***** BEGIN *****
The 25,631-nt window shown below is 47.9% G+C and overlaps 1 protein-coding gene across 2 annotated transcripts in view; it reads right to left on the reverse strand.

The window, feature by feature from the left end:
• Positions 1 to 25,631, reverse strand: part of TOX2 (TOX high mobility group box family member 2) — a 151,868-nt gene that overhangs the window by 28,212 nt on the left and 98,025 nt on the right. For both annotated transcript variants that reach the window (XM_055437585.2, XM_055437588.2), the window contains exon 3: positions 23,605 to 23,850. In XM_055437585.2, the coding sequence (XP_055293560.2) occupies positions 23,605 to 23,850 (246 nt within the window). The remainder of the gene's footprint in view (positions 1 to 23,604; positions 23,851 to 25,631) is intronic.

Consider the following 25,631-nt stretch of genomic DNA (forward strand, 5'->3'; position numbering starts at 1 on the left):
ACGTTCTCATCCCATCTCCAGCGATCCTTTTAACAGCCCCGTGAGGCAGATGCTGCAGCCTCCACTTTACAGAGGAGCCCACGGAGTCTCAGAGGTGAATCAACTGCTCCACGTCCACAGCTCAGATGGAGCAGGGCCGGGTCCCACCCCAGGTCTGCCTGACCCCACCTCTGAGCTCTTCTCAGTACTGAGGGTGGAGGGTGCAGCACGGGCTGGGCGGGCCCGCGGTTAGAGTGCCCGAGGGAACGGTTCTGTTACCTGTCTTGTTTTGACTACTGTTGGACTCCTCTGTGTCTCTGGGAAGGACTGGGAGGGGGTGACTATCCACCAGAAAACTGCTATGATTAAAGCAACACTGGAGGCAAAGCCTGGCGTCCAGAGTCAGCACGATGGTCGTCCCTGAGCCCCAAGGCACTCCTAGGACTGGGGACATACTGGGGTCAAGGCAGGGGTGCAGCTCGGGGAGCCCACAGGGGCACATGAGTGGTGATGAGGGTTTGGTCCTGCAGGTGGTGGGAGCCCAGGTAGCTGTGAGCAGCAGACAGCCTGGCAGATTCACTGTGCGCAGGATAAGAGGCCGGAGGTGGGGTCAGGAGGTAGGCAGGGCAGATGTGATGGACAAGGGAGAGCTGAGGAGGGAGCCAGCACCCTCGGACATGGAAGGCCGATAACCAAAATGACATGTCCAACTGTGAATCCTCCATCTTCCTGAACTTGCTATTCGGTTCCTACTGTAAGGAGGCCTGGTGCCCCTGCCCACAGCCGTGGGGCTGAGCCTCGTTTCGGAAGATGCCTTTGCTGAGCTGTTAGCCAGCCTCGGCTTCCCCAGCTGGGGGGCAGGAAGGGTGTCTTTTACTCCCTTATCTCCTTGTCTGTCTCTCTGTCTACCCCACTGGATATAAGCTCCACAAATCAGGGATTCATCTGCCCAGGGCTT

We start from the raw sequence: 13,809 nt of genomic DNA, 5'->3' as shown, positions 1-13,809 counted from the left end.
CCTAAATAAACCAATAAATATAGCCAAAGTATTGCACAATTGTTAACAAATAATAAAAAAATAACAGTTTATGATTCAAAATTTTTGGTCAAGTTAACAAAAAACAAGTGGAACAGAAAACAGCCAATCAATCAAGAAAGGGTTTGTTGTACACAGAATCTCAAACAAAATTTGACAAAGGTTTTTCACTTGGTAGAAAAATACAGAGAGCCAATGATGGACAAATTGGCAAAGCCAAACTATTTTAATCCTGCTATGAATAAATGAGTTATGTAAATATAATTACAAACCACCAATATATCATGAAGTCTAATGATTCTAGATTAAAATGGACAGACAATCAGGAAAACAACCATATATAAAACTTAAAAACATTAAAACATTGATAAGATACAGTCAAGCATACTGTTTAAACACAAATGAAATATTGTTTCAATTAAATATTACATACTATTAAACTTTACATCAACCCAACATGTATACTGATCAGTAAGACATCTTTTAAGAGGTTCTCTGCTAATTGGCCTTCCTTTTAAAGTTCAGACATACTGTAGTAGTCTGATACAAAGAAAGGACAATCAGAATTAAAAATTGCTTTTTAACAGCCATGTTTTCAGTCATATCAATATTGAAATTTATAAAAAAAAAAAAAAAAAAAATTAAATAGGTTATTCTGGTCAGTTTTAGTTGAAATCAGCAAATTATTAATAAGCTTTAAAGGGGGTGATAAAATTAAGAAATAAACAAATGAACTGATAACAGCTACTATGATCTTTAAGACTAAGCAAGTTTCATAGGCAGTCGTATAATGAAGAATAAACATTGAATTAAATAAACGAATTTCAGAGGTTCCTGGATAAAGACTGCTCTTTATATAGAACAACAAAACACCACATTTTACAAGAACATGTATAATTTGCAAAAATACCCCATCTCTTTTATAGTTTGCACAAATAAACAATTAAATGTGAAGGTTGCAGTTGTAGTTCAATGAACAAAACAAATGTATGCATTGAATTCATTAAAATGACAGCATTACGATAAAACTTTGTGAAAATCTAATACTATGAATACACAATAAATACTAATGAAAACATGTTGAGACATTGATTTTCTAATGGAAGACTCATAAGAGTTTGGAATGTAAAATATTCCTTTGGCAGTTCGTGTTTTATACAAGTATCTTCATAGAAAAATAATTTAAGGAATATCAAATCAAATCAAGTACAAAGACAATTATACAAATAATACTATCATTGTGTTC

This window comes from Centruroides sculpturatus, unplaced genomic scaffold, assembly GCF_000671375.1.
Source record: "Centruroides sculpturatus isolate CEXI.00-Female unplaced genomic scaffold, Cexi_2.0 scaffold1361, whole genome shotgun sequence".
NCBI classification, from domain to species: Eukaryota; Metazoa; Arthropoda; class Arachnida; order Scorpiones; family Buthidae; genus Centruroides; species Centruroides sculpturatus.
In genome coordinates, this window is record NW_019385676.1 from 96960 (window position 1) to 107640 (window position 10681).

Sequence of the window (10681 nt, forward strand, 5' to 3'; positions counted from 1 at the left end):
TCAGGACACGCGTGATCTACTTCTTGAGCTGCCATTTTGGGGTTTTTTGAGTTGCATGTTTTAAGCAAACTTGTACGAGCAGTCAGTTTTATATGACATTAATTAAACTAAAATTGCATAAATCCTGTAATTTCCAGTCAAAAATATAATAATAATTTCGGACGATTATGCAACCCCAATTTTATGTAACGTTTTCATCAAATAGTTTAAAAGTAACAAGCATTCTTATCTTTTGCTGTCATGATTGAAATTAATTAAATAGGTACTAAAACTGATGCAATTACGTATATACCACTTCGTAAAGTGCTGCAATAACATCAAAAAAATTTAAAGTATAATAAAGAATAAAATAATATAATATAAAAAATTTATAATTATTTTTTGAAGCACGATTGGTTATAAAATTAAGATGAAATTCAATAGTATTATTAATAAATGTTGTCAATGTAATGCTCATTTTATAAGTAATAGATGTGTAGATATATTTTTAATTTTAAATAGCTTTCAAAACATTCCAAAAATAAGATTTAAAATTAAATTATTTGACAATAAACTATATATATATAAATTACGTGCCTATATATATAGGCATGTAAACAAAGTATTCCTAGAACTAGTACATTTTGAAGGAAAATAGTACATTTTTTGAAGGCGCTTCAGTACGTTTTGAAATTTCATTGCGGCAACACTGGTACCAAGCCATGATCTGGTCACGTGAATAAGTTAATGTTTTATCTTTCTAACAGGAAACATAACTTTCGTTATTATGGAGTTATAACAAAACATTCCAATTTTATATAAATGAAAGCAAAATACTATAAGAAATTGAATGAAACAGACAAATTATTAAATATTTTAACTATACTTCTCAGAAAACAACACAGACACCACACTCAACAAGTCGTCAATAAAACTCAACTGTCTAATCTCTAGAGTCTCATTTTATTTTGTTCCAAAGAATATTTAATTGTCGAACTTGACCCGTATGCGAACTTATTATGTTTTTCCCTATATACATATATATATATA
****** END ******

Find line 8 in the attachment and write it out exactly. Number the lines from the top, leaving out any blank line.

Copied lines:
This window comes from Centruroides sculpturatus, unplaced genomic scaffold, assembly GCF_000671375.1.